Five Things I Learned in 2019

You can’t teach an old dog new tricks. Or can you? I always said: once you stop learning new things, you stop living. Here are five things I learned in 2019, eventually.

String Length Affects String Bending

Fender staggered headstock

There are several guitar scale lengths in common use. Most people know the Fender 25.5″ and the Gibson 24.75″ standards. People who play both types know that shorter scales lengths require less tension to produce the same pitch, so use a slightly higher gauge on Gibsons to get the same feel. I joined that club this year — though I actually like the slightly slacker feel on the shorter scale.

Once the string goes past the nut and the bridge saddles, most people stop paying attention. But a string actually ends at the tuner and the tail, and is several inches longer than the scale length — more so on some guitars than others. So what? You don’t play that bit. No, you don’t, but the extra bits still move and stretch, just like the main scale, when you bend a string or use vibrato. On a Fender, you could be stretching around 25% extra string on a Top E.

This extra slack makes longer strings easier to bend. But you have to bend longer strings more than shorter ones to reach the same pitch. It’s a double-edged sword. To get manageable 2-4-step string bends, you might need a top-loading bridge, locking tremolo, locking nut, and/or even a Hendrix-style upside-down neck with the tuners in reverse order.

String vs Spring

Fender floating tremolo

Talking of tremolos… I never really used them until recently, so they’ve always been a bit of a mystery/irrelevance to me. What I hadn’t realised is that it’s a balanced (“floating”) system, like a tug of war. String tension fights spring tension, and the tremolo arm acts as an extra hand to one side or the other. Release the arm, and the sides are evenly matched again.

When you bend one or more strings, you are also fighting against the spring. As you increase the tension on the strings, the spring gives a little under the strain. This has two side effects:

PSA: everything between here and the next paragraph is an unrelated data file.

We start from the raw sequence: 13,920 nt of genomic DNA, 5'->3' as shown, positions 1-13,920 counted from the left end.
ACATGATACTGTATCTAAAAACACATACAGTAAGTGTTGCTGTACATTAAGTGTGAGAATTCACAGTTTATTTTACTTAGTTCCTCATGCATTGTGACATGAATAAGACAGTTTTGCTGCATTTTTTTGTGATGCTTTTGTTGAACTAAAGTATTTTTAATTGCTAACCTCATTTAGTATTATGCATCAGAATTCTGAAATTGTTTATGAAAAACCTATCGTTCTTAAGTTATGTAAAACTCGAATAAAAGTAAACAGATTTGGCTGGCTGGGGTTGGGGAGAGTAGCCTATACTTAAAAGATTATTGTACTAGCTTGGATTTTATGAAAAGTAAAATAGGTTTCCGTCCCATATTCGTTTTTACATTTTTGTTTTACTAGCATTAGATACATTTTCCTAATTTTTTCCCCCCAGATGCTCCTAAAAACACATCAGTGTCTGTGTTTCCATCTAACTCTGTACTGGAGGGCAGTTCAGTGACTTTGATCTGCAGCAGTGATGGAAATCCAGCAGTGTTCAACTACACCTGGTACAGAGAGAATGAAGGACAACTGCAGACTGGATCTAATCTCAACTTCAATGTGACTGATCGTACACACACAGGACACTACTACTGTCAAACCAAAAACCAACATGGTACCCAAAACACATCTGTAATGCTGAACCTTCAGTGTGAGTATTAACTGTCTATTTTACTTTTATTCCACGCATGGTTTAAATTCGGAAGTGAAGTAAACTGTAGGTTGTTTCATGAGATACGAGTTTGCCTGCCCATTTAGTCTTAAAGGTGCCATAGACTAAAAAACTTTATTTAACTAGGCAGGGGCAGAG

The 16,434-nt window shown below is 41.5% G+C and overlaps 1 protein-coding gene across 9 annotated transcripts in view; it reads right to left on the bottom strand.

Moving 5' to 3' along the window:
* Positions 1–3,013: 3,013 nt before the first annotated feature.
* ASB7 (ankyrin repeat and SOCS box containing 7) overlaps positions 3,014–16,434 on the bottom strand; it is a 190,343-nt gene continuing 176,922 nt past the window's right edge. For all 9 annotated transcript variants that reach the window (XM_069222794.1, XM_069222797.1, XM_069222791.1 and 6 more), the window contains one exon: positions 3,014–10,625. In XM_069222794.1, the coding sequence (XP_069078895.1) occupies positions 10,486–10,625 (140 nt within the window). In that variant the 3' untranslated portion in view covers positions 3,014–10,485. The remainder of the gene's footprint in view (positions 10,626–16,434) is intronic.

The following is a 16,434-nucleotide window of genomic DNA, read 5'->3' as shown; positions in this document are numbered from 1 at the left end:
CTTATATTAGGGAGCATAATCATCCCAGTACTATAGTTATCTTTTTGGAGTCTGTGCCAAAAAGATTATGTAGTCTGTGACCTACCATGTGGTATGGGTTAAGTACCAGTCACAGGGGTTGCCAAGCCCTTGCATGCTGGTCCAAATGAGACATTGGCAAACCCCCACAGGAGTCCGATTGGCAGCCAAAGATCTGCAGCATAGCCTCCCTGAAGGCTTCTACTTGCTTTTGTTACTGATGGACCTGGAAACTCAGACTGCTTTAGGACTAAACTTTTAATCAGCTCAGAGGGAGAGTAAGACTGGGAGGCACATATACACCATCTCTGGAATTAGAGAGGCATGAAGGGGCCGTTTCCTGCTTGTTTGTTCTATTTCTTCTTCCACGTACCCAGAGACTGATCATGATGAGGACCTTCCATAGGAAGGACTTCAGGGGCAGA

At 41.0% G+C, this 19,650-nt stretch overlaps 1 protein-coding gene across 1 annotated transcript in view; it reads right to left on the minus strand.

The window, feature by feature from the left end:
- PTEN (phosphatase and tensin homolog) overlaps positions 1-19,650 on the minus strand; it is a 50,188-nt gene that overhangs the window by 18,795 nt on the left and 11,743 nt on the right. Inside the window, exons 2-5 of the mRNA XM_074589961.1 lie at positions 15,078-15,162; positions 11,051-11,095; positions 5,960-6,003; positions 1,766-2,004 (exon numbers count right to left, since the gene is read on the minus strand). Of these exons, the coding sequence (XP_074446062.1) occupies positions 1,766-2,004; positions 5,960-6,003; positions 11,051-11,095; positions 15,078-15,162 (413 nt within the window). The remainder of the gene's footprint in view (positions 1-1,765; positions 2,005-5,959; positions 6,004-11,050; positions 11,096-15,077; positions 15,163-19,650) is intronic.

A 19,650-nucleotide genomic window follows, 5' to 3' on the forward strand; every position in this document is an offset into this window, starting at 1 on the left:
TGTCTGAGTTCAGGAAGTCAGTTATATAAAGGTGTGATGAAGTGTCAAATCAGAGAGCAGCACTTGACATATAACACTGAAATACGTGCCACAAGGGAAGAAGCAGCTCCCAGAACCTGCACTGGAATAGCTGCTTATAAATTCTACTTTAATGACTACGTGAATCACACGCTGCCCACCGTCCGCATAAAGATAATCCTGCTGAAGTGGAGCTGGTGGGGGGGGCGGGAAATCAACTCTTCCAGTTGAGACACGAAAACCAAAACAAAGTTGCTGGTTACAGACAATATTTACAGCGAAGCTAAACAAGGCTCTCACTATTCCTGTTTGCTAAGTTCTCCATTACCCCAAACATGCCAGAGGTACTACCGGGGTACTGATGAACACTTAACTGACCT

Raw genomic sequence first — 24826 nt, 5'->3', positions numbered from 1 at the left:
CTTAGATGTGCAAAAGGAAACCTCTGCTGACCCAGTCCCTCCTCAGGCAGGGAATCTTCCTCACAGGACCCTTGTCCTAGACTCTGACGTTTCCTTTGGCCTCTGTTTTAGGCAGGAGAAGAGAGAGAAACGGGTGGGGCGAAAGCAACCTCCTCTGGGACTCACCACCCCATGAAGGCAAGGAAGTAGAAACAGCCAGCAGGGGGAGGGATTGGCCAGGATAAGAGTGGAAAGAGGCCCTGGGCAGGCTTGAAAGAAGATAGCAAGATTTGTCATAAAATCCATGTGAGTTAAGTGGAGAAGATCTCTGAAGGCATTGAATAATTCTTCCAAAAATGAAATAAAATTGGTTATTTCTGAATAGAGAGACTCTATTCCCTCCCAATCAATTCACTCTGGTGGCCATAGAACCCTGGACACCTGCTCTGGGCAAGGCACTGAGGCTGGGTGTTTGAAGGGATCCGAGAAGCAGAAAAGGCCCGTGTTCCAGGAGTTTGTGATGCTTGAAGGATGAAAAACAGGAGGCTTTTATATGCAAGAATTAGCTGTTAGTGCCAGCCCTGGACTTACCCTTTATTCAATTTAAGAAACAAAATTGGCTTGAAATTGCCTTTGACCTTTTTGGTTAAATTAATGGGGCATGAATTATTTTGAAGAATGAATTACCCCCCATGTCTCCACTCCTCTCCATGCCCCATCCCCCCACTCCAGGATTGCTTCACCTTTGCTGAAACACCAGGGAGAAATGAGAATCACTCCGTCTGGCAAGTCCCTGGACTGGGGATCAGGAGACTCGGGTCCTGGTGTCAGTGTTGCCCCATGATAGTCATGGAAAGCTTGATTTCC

• the bridge gives way, string tension falls, all strings temporarily go flat
  • you have to bend the strings even more to compensate

So, if you really like the vibrato and extreme bends you get with a tremolo system, bear in mind that you don’t get something for nothing. [And I haven’t even mentioned tuning stability issues.]

Relative Minor

MIDI keyboard keys

Like many, I studied Music at school up to age 14, and learned a bit about theory, but not enough to be useful. I learned guitar by ear, from library books, and by copying records. Tab wasn’t as common in those days.

I guess if I’d done Music O Level, I might have learned a few useful things. Instead, I focused on Maths and Sciences. One thing that blew my mind this year was the discovery that Major and Minor diatonic scales are interchangeable, depending on where you start.

Diatonic who what now?! A diatonic scale is like the Doe-Ray-Me-Far-So-La-Tea-Doe scale we all know. It’s actually 7 notes, with the first one repeated at the end, an octave higher. Doe Ray Me etc. is the Major Diatonic scale. Thanks, Julie.

Here’s the mind-blowing bit: if you start at La, and go up through Tea-Doe-Ray-Me-Far-So-La, you’ve just sung a Minor Diatonic scale. Try it (it might be easier on a piano). It turns out that, by moving the intervals sideways, you can make a sad scale happy. If only life was that easy.

Guitar Amps Are Different

1970s JHS Guitar Combo

In a previous life, I owned a 50-watt John Hornby Skewes guitar amp. [We called them combos in those days, because the amp and speaker cab were combined in the same box.] I have no idea what happened to it, but, suffice it to say, it’s long gone.

When I was going through my computer musician phase, I invested in a keyboard amplifier — in effect, a PA Combo. At the time, I assumed that the difference between these items (besides about 30 years) was fidelity and a lack of guitar-based frivolities. [I’d noticed that posh guitar amps often had a gain/overdrive section. Clearly, you don’t need this nonsense on a keyboard amp.]

6 years ago, I splashed out on a fancy digital multi-effects box in attempt to re-ignite my guitar playing, which it did for about a month. It replaced another older analogue multi-effects box, which didn’t sound good. Whilst there were many more bells and whistles to play with on my new toy, it still didn’t sound as good as I’d hoped.

So, imagine my surprise, when I recently plugged my keyboard amp into the headphone socket of my effects box, and it sounded 200% better. Apparently, this simple act had enabled the cab simulation feature of the effects box. It turns out that there is a big difference between a keyboard/FRFR amp (or PA) and a guitar amp. Guitar amps have a completely different frequency response.